Texas leaders say state will win immigration case
Texas Republicans on Wednesday continued their celebration of a federal judge’s decision to halt President Obama’s executive action on immigration, expressing confidence that the state will prevail as the case moves through the higher courts.
U.S. Sen. Ted Cruz, Attorney General Ken Paxton and Lt. Gov. Dan Patrick joined Gov. Greg Abbott at a Capitol press conference where Abbott, the state’s former attorney general who filed the suit before being sworn in as governor, said a key witness bolstering the state’s case was the president himself.
Obama’s policy, announced in November, would have made as many as 5 million undocumented immigrants — including some 1.46 million in Texas — eligible for a renewable work permit and temporary relief from deportation.
But on Monday, U.S. District Judge Andrew Hanen of Brownsville ruled that the president violated the Administrative Procedure Act, which governs the way federal policies are crafted and how much public input is taken. Twenty-five other states have joined the lawsuit since December.
White House officials on Tuesday said they will file an appeal in the next few days.
“I am confident that as this case works its way up through the appellate process, we will continue to win,” Abbott said. “And I am confident because of the primary witness in this case, and that is President Barack Obama himself, who said 22 times he did not have the authority to do what he did.”
Paxton, who has taken over Abbott's old office and the case, said the policy would “cause major repercussions on every facet of society.”
“And it would have been made without the input of the states that would have been most affected and without input of the United States Congress,” he added.
The ruling has also ramped up debate over how Congress should move forward with a measure to keep the Department of Homeland Security, including the U.S. Border Patrol and Customs and Border Protection, funded beyond February.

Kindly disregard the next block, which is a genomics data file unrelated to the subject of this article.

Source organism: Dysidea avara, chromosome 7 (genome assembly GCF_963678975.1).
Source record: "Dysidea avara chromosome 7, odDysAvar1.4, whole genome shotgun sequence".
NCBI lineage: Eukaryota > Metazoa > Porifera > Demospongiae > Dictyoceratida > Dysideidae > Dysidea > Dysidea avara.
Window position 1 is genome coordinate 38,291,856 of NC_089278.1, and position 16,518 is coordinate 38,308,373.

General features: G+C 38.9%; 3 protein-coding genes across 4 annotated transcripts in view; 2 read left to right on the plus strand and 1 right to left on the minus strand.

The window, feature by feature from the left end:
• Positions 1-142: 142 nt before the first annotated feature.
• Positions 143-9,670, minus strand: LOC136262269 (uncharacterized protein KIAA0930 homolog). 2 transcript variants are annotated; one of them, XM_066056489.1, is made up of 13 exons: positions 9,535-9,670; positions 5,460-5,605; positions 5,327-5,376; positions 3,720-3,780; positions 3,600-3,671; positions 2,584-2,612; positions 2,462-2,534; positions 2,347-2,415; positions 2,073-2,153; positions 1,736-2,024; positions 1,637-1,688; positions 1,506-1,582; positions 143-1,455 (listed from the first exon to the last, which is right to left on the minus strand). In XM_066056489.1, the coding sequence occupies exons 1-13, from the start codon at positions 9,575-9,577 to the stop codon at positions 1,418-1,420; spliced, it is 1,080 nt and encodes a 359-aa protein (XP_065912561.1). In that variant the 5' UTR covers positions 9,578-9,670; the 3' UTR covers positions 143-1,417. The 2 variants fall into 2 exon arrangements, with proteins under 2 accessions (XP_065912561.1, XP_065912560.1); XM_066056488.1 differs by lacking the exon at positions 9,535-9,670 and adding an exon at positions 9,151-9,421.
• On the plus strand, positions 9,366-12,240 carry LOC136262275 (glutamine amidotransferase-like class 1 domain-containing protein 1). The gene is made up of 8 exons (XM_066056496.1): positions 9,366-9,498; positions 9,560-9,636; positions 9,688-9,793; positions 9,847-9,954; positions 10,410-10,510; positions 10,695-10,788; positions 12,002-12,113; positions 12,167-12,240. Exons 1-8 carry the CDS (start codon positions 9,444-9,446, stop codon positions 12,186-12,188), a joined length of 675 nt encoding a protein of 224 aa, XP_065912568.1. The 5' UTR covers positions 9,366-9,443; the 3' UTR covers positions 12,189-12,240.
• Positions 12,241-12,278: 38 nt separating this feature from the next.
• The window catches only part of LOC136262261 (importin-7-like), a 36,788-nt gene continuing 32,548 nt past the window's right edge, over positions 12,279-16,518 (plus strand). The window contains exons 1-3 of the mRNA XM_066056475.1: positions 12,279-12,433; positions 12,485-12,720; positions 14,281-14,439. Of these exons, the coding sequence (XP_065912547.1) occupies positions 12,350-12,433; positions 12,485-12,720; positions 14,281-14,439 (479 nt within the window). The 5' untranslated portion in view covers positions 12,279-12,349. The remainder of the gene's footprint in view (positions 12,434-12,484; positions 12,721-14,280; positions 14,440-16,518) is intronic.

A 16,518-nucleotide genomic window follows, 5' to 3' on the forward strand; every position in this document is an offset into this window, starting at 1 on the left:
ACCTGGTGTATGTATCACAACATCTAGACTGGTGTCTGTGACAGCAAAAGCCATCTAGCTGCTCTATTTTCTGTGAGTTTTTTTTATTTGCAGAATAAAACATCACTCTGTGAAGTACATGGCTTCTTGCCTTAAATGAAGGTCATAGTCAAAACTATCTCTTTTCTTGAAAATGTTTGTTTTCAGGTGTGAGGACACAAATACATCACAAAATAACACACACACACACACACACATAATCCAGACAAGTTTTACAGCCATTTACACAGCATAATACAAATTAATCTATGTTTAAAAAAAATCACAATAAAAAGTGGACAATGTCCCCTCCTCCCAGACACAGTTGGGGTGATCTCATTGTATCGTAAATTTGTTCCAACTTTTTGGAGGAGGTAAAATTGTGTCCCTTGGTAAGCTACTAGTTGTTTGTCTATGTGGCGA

House Republicans passed a measure that would fund DHS but block the president's executive order. Senate Democrats have kept the measure from coming up for a vote three times, preferring instead to vote on a funding mechanism that doesn’t include the executive order language.
On Wednesday, Cruz said Hanen’s decision means Democrats should end the gridlock.
“President Obama has placed Senate Democrats in a very difficult, in fact, in an impossible position,” he said. “That amnesty program has now been declared illegal by a federal court, so Senate Democrats should look very closely at this opinion and decide if they are willing to jeopardize national security, which is both reckless and irresponsible.”
Asked if Democrats could make the counterargument — that Republicans don’t need to defund the executive action if a judge has already halted it — Cruz said that wasn’t what U.S. senators promised their constituents.
“Of course Senate Democrats can say the reverse, and they likely will. Their position is always, ‘Why do you need to stand up for rule of law? Why do you need to stand up for the Constitution? Why do you need to stand up against amnesty?’” he said. “There are several reasons; one is the simplest: It’s because the elected representatives make those promises to the people.”
Texas Democrats were quick to pounce on the group after the news conference, saying the pack of Republicans was working against what’s best for Texans.
“Once again, our elected officials have proven they don’t have the best interests for the state of Texas. Governor Abbott’s lawsuit against the President’s actions hurts our families, and our economy,” Texas Democratic Party Chairman Gilberto Hinojosa said in a statement. “These [immigration] programs are not only the right and moral thing to do, but they make good economic sense for Texas. Once the high courts overturn this misguided ruling, Texas can expect to see an $8.2 billion increase in the state's GDP to $19.2 billion over the next ten years.”